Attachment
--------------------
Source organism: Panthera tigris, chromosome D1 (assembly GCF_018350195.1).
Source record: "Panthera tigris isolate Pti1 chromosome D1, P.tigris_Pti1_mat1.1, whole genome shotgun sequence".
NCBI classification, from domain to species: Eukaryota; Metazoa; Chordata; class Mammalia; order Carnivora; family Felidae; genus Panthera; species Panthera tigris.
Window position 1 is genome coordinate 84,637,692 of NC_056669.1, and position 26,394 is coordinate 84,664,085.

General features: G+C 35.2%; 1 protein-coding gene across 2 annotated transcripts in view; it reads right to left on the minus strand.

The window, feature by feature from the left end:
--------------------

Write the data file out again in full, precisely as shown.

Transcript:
Source organism: Panthera tigris, chromosome D1 (assembly GCF_018350195.1).
Source record: "Panthera tigris isolate Pti1 chromosome D1, P.tigris_Pti1_mat1.1, whole genome shotgun sequence".
NCBI classification, from domain to species: Eukaryota; Metazoa; Chordata; class Mammalia; order Carnivora; family Felidae; genus Panthera; species Panthera tigris.
Window position 1 is genome coordinate 84,637,692 of NC_056669.1, and position 26,394 is coordinate 84,664,085.

General features: G+C 35.2%; 1 protein-coding gene across 2 annotated transcripts in view; it reads right to left on the minus strand.

The window, feature by feature from the left end: